The result of the Bristol UCU e-ballot was fairly conclusive. Of those who voted, roughly 2/3 voted to accept the pay offer, 1/3 voted to reject – 62% to accept; 38% to reject.
On this basis, and following the Bristol UCU AGM, Bristol UCU delegates have a clear message to send to those decision-makers within UCU who will determine our next steps. With UCU Congress on the horizon, the pressing decision there will to be to hold an all-member ballot or to act on the feedback from branch delegates.
It is worth noting that the headline figure on pay is not the entirety of the pay offer.
Workload and casualisation are two other key components of the pay offer. On both of these issues there is not much to sing the praises of. Workload continues to be an issue, but our employers do not wish to negotiate it nationally.
Addressing casualisation remains elusive. The only commitment in the the pay offer is ‘to wait for the outcome of the joint working group that already is considering fixed term and variable hours contracts‘. There is no commitment to reduce the use of casualised contracts.
The decision to accept the pay offer, to take our medicine and move on does not reflect broad contentment amongst staff. More, it reflects the strategic impasse which UCU finds itself in. Members are clearly unhappy on a range of issues but not sufficiently angry enough on the specific issue of a pay percentage to take the kind of industrial action that would make a difference. The concept of victory remains elusive in UCU. The 2006 success, where campus unions secured a multi-year catch-up pay increase, seems a long time ago.
While settling for the pay deal may be said to reflect a general defeatism or indeed is a proxy for general staff contentment, other indicators would suggest staff at Bristol and beyond are increasingly discontented with their workplace.
A result less celebrated from the most recent 2015 University of Bristol Staff Survey shows only 29% of respondents were ‘confident that my ideas and suggestions are heard by decision makers’ (p. 15). Compare this result with the recent Guardian national university staff survey which found ‘two-thirds of those surveyed said they had less than an hour’s contact time with senior management on a weekly basis. While half said they were happy with the level, 40% wanted more access’.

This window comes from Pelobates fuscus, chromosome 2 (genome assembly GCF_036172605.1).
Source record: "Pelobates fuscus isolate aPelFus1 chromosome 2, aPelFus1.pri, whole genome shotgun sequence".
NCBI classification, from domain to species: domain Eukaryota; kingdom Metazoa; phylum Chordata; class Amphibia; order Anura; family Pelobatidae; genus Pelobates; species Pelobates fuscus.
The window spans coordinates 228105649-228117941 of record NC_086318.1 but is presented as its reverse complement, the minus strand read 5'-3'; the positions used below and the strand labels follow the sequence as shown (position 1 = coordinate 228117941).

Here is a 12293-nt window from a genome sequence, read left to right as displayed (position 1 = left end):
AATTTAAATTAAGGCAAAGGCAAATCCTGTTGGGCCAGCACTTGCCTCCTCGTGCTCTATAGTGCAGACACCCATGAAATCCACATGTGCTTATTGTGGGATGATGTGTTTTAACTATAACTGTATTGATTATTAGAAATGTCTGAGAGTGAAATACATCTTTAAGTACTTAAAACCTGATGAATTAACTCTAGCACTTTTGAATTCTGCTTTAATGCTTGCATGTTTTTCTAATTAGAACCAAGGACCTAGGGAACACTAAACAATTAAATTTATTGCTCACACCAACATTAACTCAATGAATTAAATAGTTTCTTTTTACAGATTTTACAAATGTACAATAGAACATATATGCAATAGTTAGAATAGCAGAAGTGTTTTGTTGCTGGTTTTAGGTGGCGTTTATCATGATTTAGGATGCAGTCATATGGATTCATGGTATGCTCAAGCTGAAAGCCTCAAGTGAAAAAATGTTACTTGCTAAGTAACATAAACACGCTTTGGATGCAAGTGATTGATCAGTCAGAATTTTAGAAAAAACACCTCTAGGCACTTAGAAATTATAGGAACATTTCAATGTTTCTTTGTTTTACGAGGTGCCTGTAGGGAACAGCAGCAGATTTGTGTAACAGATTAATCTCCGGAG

On the positive side, there does seem a willingness from members locally to start exploring other issues for national (and local) actions. UCU needs to think creatively about the issues associated with casualisation – the shift away from security to precarity in academic and academic-related employment – and the manifest injustice of Higher Education workload. In the case of the latter, the ever increasing burden of task and responsibilities placed on staff, without the commensurate reward of time or money, is something that university managements refuse to take seriously. If the first step is acknowledging you a problem, universities are nowhere near the road to recovery.
Workload is an issue that Bristol UCU has invested in a great deal recently, even if the fruits of the labour remain somewhat hidden. Branch reps continue to advocate and help plan Workload Models across the University and take up individual cases on the basis of our University of Bristol Workload Agreement. Members may remember our Survey which we formally tabled with University management next year,
This, though, has had limited effect. Despite a lot of talk, the University as an institution consider workload an intractable quandary. As expansive and investment-heavy as our new Strategy is, as a driver for change, workload is conveniently sidelined.
This is why Bristol UCU is committed to ramping up the pressure on Bristol to take workload seriously. We plan, again, to raise UCU’s concerns with workload with Bristol management. We will be demanding an institutional approach, the recognition of the issue and set of concrete actions .